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Predicting preschool children's eating in the absence of hunger from maternal pressure to eat: A longitudinal study of low-income, Latina mothers.
Appetite. 2018 Jan 01; 120:281-286.A

Abstract

Early work by Klesges et al. (1983, 1986) suggested that mothers who frequently prompt their children to eat have children at greater risk for obesity. This is consistent with the hypothesis that controlling feeding practices override children's responsiveness to their internal fullness cues, increasing the risk of overeating and obesity (e.g., Johnson & Birch, 1994). Subsequent cross-sectional research on pressure to eat, however, has been inconsistent. Most studies have shown that maternal self-reports of pressure to eat are negatively associated with childhood obesity, and observational studies showed inconsistent relationships with child weight status. In the present study we examined the association between low-income, Latina mothers' pressure to eat and their preschool children's eating in the absence of hunger using both self-report and observational measures of feeding practices. A longitudinal design examined eating in the absence of hunger over 18 months; children's BMI at the initial timepoint was statistically controlled to address the tendency of mothers of underweight children to pressure their children to eat. At each timepoint, mothers completed the Child Feeding Questionnaire (Birch et al., 2001) and were observed feeding their child a meal in a laboratory setting. Eating in the absence of hunger (Fisher & Birch, 1999) was assessed at both timepoints as well. A cross-lagged panel model showed that observed maternal prompts to eat a different food at time one predicted kcal consumed in the absence of hunger at time two (controlling for kcal consumed in the absence of hunger at first timepoint: beta = 0.20, p < 0.05). Results suggest that pressure to eat alone may not be what contributes to eating in the absence of hunger, but that the nature of that pressure may be more important.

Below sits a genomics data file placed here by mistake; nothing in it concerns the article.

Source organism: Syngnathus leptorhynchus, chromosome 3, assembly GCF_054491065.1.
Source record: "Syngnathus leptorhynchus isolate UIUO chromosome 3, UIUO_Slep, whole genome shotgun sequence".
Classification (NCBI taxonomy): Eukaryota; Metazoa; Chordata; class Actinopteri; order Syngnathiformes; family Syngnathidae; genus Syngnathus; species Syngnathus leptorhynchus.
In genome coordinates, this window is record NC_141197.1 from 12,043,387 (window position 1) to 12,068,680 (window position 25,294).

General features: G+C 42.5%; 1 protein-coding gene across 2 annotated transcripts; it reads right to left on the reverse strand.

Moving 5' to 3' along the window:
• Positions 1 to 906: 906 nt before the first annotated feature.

Authors+Show Affiliations

Washington State University, Department of Human Development, PO Box 6452, Pullman, WA, 99164-4852, USA. Electronic address: lionor.galindo@wsu.edu.Washington State University, Department of Human Development, PO Box 6452, Pullman, WA, 99164-4852, USA. Electronic address: tompower@wsu.edu.Washington State University, Department of Human Development, PO Box 6452, Pullman, WA, 99164-4852, USA. Electronic address: aeaton@wsu.edu.Temple University, Center for Obesity Research and Education, 3223 N. Broad Street, Suite 175, Philadelphia, PA, 19140, USA. Electronic address: jofisher@temple.edu.USDA/ARS Children's Nutrition Research Center, Baylor College of Medicine, 1100 Bates, Houston, TX, 77030-2600, USA. Electronic address: tereiao@bcm.edu.USDA/ARS Children's Nutrition Research Center, Baylor College of Medicine, 1100 Bates, Houston, TX, 77030-2600, USA. Electronic address: shughes@bcm.edu.

Pub Type(s)

Journal Article

Language

eng

PubMed ID

28899652

Citation

Galindo, Lionor, et al. "Predicting Preschool Children's Eating in the Absence of Hunger From Maternal Pressure to Eat: a Longitudinal Study of Low-income, Latina Mothers." Appetite, vol. 120, 2018, pp. 281-286.
Galindo L, Power TG, Beck AD, et al. Predicting preschool children's eating in the absence of hunger from maternal pressure to eat: A longitudinal study of low-income, Latina mothers. Appetite. 2018;120:281-286.